About halfway through Steven Soderbergh’s Sex, Lies, and Videotape, philandering pretty-boy attorney John (Peter Gallagher) confronts Cynthia (Laura San Giacomo), his wife’s sister and the woman with whom he’s been having an affair, about a liaison she had with Graham (James Spader), his old college roommate, earlier that afternoon. (It’s a complicated dynamic.) Cynthia confesses, with a bit of a smirk, that she allowed Graham to record a video of her divulging her sexual history in lurid detail before stripping and masturbating for the camera, an experience she admits proved as gratifying for her as for him. John is both dismayed and confound: “Why doesn’t he just buy some magazines,” he grumbles, “or some porno movies?” Cynthia has a quick retort. He has to know the women,” she explains. “He has to interact with them.”
If he doesn’t, it’s just a page, a screen, an image. It isn’t real.
It’s been 25 years since Sex, Lies, and Videotape was released—to a mixture of praise and horror—in the United States, and over the course of that quarter century a lot has changed. The third word of that title, for one thing, dates the film before it even begins. But, though the novelty of home video has worn off, recording technologies and human sexuality have only become more entwined.
Remember: Videotape doesn’t simply mean video. Prior to the introduction of camcorders, which recorded directly to tape, amateur auteurs had to have their work developed in a lab.
The most obvious erotic benefit of the camcorder was that it allowed couples to record themselves having sex without having to worry about developers watching (or selling) their film debuts. That might sound ridiculous now, but when the celebrity sex tape emerged out of nowhere in the late 1980s courtesy of Rob Lowe it scared the hell out of everyone. Sex, Lies, and Videotape is both a product of and a reaction to that cultural moment. Graham’s obsession with recording women and getting off to the result—and his promise to the women that nobody but him would lay eyes on the material—wouldn’t have made sense or have been feasible a few years earlier. The film is about sex and lies, but it is also a film about evolving technology, which is why it still feels relevant.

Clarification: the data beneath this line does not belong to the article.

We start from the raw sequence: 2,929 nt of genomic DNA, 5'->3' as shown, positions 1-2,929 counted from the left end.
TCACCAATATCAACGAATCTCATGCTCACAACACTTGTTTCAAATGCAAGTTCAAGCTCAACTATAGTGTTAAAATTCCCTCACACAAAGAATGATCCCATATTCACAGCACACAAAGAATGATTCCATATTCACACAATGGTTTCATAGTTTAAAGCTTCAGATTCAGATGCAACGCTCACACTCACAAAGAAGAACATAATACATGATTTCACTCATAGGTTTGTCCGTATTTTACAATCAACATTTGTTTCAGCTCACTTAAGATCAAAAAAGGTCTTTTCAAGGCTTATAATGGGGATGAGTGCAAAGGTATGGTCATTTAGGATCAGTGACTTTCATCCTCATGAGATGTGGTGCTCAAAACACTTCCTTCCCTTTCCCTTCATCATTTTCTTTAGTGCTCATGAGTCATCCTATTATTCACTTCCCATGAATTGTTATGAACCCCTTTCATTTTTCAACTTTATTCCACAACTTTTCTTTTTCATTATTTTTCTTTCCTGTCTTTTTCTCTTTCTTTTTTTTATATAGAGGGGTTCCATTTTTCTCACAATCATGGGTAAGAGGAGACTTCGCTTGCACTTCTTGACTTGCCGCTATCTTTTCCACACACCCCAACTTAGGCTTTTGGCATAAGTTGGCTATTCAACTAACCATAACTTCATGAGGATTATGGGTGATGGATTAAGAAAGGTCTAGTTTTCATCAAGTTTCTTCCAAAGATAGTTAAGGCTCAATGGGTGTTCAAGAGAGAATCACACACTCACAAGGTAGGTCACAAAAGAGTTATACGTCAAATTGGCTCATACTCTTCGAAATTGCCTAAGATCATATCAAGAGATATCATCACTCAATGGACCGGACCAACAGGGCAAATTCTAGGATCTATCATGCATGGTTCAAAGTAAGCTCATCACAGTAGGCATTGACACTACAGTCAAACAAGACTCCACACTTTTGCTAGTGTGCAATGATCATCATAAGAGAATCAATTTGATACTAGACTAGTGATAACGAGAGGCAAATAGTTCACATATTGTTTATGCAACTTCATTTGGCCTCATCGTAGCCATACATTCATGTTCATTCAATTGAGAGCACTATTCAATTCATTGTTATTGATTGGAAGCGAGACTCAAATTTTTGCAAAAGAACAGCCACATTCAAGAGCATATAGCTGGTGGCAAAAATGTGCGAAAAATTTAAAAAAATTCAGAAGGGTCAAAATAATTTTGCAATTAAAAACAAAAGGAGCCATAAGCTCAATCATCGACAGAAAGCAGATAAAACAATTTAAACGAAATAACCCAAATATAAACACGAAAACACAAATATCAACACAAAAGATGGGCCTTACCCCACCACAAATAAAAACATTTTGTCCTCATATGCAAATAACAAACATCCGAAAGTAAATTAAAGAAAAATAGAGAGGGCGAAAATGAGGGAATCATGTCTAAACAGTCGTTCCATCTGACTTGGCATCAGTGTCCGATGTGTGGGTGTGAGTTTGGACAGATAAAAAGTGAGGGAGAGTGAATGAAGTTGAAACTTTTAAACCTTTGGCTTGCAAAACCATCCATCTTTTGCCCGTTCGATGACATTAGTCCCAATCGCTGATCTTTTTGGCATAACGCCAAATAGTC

John thinks Graham ought to settle for a bit of pornography, but that’s not what Graham wants. If he was getting off in 2014 rather than in 1989, Graham almost certainly would have enjoyed the company of camgirls and tried to sneak his iPhone into the strip club. We’d watch Sex, Lies, and Webcams or Sex, Lies, and Skype. Sex, Lies, and Snapchat could work too, but it might make more sense as a short film.
The number of tools at our disposal for bringing us together—or, put another way, for putting up a digital barrier between our bodies—has multiplied exponentially since the popularization of the humble camcorder. One of the most remarkable things about Soderbergh’s film is that it articulates a kind of sexual experience that over time would come to be second nature for anyone with a broadband connection and a potential lover in another country, city, or room. Technology has allowed us to be peeping toms with prior consent. Like James Spader—whose entire career is arguably based on his ability to do this—we get to be creepy without actually being creepy.
Watch Sex, Lies, and Videotape again and you’ll end up admiring Soderbergh’s prescience. You’ll probably also end up thinking that the whole thing seems quaint. Graham isn’t the weird; John is.
Photos by Miramax / Everett Collection